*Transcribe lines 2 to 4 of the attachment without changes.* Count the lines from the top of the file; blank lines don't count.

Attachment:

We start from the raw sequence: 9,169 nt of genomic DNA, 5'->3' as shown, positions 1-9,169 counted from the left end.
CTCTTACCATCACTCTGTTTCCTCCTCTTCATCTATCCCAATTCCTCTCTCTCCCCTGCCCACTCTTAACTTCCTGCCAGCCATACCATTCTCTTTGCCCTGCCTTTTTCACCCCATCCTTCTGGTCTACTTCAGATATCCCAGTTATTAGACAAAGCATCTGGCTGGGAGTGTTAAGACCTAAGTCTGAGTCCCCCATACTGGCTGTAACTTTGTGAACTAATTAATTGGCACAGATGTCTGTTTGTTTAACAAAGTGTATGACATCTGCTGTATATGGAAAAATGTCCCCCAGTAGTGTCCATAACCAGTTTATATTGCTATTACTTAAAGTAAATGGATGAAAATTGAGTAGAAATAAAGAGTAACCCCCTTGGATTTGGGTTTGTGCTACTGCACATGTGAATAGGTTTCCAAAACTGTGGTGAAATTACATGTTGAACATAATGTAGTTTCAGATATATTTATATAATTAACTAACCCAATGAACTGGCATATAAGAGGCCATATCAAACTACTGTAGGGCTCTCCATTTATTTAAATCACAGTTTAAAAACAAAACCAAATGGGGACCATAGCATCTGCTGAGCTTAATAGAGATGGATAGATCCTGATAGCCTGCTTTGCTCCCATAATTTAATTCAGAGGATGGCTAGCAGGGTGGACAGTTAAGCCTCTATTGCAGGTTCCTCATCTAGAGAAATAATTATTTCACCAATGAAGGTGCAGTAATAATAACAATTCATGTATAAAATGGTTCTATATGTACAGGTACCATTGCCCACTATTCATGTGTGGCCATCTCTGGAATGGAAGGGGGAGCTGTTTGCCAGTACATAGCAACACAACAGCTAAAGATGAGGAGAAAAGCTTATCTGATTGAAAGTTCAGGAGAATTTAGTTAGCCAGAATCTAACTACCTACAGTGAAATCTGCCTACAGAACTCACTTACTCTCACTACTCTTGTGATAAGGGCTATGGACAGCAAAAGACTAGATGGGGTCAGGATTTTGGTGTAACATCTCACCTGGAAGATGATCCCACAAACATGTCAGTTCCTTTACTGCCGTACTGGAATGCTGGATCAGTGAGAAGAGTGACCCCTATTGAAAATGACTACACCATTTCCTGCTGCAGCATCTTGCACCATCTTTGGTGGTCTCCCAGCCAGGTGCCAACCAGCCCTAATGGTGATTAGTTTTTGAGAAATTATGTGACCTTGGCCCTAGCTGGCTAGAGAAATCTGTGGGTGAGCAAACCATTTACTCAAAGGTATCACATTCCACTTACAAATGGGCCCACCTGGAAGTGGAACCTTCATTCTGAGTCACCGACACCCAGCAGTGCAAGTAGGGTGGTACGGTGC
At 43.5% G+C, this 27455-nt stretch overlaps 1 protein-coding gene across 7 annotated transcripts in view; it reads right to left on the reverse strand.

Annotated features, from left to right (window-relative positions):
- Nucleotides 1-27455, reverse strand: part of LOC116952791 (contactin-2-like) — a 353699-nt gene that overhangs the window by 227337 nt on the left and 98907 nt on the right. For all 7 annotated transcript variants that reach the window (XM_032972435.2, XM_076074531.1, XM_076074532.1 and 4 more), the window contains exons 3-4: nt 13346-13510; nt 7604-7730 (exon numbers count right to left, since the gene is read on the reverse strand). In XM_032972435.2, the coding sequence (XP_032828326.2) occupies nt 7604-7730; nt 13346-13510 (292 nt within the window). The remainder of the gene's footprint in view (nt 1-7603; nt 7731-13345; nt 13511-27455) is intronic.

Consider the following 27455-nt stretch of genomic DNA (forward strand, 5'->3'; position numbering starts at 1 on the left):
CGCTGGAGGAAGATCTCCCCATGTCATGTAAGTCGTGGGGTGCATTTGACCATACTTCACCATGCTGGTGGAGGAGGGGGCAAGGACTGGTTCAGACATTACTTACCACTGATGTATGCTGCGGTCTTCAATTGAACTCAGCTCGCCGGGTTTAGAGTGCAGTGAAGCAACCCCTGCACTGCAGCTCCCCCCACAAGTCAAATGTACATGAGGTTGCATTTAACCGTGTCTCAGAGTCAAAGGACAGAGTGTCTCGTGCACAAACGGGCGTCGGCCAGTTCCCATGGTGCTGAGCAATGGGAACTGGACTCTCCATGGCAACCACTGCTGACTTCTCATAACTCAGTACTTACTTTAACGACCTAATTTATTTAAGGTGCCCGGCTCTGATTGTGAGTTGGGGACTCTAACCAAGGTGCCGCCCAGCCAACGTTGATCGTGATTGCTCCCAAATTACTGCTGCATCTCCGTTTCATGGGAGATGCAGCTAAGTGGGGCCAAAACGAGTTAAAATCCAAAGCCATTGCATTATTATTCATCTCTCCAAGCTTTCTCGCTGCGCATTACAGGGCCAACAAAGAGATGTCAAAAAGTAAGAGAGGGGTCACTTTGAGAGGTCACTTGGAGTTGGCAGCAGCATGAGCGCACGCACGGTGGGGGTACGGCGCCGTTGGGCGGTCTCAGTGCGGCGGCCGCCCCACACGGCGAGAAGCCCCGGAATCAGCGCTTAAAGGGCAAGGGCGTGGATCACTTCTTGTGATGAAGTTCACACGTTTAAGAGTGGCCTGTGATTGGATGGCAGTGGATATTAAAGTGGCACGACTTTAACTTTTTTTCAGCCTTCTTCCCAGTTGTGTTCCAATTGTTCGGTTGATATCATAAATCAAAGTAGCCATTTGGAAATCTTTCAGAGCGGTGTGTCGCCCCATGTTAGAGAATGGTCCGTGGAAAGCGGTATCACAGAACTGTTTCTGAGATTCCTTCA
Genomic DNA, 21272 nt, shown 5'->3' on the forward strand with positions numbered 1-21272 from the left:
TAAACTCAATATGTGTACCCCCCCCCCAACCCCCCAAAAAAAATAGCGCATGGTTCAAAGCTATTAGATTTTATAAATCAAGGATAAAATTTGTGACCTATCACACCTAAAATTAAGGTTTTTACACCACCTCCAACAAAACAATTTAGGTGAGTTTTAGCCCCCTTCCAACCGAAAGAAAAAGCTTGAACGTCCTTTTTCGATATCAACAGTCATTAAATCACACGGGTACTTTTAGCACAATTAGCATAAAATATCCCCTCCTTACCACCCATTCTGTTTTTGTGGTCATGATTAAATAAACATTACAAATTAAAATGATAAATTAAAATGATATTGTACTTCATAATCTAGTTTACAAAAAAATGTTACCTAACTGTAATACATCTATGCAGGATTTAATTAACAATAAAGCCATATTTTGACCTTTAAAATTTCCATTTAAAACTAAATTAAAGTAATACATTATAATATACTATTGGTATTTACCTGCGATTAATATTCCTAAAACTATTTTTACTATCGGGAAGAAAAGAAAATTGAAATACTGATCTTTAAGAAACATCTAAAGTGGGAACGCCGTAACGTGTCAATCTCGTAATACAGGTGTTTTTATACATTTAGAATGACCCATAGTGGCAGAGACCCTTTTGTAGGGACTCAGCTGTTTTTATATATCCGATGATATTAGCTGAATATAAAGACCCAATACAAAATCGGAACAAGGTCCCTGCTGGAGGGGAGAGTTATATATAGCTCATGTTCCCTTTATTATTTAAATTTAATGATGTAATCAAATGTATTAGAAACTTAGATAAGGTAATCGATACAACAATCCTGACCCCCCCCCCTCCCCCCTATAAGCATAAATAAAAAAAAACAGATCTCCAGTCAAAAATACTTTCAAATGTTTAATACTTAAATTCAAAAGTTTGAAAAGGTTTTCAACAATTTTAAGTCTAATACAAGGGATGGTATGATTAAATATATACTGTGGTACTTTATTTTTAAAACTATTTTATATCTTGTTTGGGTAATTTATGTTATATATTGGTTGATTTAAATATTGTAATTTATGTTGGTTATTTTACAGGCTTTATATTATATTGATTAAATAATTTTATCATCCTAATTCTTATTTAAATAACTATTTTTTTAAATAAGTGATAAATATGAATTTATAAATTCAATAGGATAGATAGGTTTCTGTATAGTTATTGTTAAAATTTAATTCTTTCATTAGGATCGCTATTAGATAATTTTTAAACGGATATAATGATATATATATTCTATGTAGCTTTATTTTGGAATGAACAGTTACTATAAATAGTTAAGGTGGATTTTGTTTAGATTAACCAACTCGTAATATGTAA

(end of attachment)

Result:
CTCTTACCATCACTCTGTTTCCTCCTCTTCATCTATCCCAATTCCTCTCTCTCCCCTGCCCACTCTTAACTTCCTGCCAGCCATACCATTCTCTTTGCCCTGCCTTTTTCACCCCATCCTTCTGGTCTACTTCAGATATCCCAGTTATTAGACAAAGCATCTGGCTGGGAGTGTTAAGACCTAAGTCTGAGTCCCCCATACTGGCTGTAACTTTGTGAACTAATTAATTGGCACAGATGTCTGTTTGTTTAACAAAGTGTATGACATCTGCTGTATATGGAAAAATGTCCCCCAGTAGTGTCCATAACCAGTTTATATTGCTATTACTTAAAGTAAATGGATGAAAATTGAGTAGAAATAAAGAGTAACCCCCTTGGATTTGGGTTTGTGCTACTGCACATGTGAATAGGTTTCCAAAACTGTGGTGAAATTACATGTTGAACATAATGTAGTTTCAGATATATTTATATAATTAACTAACCCAATGAACTGGCATATAAGAGGCCATATCAAACTACTGTAGGGCTCTCCATTTATTTAAATCACAGTTTAAAAACAAAACCAAATGGGGACCATAGCATCTGCTGAGCTTAATAGAGATGGATAGATCCTGATAGCCTGCTTTGCTCCCATAATTTAATTCAGAGGATGGCTAGCAGGGTGGACAGTTAAGCCTCTATTGCAGGTTCCTCATCTAGAGAAATAATTATTTCACCAATGAAGGTGCAGTAATAATAACAATTCATGTATAAAATGGTTCTATATGTACAGGTACCATTGCCCACTATTCATGTGTGGCCATCTCTGGAATGGAAGGGGGAGCTGTTTGCCAGTACATAGCAACACAACAGCTAAAGATGAGGAGAAAAGCTTATCTGATTGAAAGTTCAGGAGAATTTAGTTAGCCAGAATCTAACTACCTACAGTGAAATCTGCCTACAGAACTCACTTACTCTCACTACTCTTGTGATAAGGGCTATGGACAGCAAAAGACTAGATGGGGTCAGGATTTTGGTGTAACATCTCACCTGGAAGATGATCCCACAAACATGTCAGTTCCTTTACTGCCGTACTGGAATGCTGGATCAGTGAGAAGAGTGACCCCTATTGAAAATGACTACACCATTTCCTGCTGCAGCATCTTGCACCATCTTTGGTGGTCTCCCAGCCAGGTGCCAACCAGCCCTAATGGTGATTAGTTTTTGAGAAATTATGTGACCTTGGCCCTAGCTGGCTAGAGAAATCTGTGGGTGAGCAAACCATTTACTCAAAGGTATCACATTCCACTTACAAATGGGCCCACCTGGAAGTGGAACCTTCATTCTGAGTCACCGACACCCAGCAGTGCAAGTAGGGTGGTACGGTGC
At 43.5% G+C, this 27455-nt stretch overlaps 1 protein-coding gene across 7 annotated transcripts in view; it reads right to left on the reverse strand.

Annotated features, from left to right (window-relative positions):